Children find joy and entertainment in toys. You can play alone for hours without worrying. Children will find joy and entertainment in toys, allowing them to play for several hours without getting tired.

Play is the highest form of research

Albert Einstein

Shapes of toys and educational toys with examples

  • Social: Dolls; tea sets; cooking sets.
  • Mechanical: Vehicles; construction machinery
  • Building: Plastic or wooden blocks
  • technique : assembly; Completion; Spring; Rubber
  • Physical: wheels or bicycles
  • Strategy: board games
  • Electronic: Motorized, video games
  • Educational : lenses; magnets; body organs; index cards

“In this blog, I will focus on educational toys.”

History of Educational Toys

Toys with educational purposes (educational toys) date back to the 18th century. The first educational toy was a set of blocks with letters and numbers on them, Locke’s Blocks. Shortly thereafter, in the 1766s, an English cartographer ( John Spilsbury ) invented the first jigsaw puzzle or “disassembled map” as a teaching tool.

Friedrich Wilhelm August Frödel

A portrait of Friedrich Wilhelm August Frödel

In the 19th century, Germany was known for its craftsmanship. So of course it was the best place where toys were made. A German educator (Friedrich Wilhelm August Frödel) presented a set of solid geometric shapes and called them “gifts”. And also objects made of foldable paper, which he called “professions”. His aim was to stimulate children’s five senses.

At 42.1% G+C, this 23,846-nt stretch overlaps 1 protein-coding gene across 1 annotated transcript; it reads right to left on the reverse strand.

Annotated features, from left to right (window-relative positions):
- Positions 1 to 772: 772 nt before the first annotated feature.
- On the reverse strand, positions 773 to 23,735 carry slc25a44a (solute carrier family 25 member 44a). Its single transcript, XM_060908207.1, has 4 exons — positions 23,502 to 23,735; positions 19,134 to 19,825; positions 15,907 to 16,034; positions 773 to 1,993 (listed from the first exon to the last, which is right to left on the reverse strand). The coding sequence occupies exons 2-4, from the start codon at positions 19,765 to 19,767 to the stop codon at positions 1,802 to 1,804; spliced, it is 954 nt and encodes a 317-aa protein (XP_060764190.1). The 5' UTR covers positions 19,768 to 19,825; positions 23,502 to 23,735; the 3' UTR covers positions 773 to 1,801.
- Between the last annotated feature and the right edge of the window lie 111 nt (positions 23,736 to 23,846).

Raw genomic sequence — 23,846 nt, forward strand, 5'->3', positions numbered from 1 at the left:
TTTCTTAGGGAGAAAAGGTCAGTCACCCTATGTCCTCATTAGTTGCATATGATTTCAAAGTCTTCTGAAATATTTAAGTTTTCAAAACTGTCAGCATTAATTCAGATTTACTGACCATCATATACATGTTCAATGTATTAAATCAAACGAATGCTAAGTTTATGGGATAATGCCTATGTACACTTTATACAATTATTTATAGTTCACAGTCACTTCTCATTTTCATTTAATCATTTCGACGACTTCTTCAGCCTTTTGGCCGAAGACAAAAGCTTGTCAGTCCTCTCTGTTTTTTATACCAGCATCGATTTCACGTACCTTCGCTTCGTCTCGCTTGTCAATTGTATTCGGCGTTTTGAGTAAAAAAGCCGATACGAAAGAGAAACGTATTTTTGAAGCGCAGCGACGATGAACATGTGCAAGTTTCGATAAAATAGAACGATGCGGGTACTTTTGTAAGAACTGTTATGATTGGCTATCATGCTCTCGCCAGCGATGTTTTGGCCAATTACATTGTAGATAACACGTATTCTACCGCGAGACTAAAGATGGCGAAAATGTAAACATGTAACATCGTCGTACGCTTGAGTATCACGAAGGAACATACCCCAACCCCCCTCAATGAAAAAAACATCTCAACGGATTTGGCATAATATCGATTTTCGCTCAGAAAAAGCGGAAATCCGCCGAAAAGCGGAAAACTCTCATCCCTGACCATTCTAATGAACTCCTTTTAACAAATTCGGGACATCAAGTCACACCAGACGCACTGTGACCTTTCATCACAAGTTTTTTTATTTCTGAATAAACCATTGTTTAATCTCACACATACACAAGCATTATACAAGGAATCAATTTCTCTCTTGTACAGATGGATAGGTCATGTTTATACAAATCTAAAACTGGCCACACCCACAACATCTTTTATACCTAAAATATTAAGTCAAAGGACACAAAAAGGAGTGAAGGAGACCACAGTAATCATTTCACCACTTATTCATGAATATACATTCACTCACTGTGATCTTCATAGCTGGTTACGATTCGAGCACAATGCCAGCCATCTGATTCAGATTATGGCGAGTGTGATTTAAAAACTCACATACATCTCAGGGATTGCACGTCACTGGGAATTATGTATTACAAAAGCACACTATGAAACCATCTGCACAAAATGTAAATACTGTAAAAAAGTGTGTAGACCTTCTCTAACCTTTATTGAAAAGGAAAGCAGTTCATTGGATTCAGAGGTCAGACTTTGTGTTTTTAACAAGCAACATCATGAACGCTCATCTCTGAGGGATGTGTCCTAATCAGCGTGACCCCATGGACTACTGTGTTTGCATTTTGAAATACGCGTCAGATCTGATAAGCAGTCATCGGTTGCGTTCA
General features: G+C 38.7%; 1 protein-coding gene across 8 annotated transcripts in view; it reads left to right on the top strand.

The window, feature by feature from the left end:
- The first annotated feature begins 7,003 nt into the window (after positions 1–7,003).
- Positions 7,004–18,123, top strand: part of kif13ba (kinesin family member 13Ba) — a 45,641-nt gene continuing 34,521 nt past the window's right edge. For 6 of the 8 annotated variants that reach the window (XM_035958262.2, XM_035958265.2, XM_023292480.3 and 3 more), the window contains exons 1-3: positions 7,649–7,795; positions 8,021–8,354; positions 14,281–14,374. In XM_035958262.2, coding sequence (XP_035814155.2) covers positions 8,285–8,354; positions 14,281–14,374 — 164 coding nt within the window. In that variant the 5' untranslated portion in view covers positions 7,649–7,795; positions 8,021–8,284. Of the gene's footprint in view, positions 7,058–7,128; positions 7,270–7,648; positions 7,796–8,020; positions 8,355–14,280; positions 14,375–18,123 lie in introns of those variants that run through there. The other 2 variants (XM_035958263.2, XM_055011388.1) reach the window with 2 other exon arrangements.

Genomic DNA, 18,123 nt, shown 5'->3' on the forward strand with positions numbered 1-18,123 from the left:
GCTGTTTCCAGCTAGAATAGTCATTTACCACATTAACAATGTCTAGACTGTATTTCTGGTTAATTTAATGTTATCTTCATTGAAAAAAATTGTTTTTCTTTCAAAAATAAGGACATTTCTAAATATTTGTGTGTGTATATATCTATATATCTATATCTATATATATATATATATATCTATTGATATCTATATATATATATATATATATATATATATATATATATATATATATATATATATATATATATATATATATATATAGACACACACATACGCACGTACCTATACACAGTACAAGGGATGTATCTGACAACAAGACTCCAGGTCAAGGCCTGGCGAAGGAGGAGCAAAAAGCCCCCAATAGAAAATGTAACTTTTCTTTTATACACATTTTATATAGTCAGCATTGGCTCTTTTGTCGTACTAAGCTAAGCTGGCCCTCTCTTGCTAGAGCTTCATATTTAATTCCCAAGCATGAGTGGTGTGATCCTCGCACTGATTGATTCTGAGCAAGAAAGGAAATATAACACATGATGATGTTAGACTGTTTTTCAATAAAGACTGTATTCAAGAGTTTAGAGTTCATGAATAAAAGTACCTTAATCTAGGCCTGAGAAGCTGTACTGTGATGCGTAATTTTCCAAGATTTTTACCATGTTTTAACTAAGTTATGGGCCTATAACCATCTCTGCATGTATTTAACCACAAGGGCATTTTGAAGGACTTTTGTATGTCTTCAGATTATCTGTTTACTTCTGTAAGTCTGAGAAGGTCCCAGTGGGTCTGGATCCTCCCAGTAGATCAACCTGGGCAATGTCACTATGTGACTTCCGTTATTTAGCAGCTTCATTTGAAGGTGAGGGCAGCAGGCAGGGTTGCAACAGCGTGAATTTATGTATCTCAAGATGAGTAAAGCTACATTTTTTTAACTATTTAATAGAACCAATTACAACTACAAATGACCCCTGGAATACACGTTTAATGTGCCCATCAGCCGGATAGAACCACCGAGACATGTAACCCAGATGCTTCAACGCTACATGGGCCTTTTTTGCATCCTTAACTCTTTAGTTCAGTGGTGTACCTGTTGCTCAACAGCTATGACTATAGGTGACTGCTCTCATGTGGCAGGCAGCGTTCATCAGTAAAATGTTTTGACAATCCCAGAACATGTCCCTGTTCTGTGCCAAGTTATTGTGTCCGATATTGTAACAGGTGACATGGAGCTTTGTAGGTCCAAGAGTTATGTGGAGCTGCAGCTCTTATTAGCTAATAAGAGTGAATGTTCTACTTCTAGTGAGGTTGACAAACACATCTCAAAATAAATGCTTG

Many others followed the path of inventing toys for educational purposes over time. The main purpose was stimulation. Educational learning toys also help stimulate motor and sensory development. It also promotes babies’ ability to build their brain and body coordination.

Early game

As babies begin to move their eyes and head, they become accustomed to their surroundings. This environment is where they will start researching and experimenting. Moving and touching everything, or staring at the plant in the living room, or watching the cat move around it, that’s the starting point.

The task of the environment is not to mould a child but to allow him to develop freely.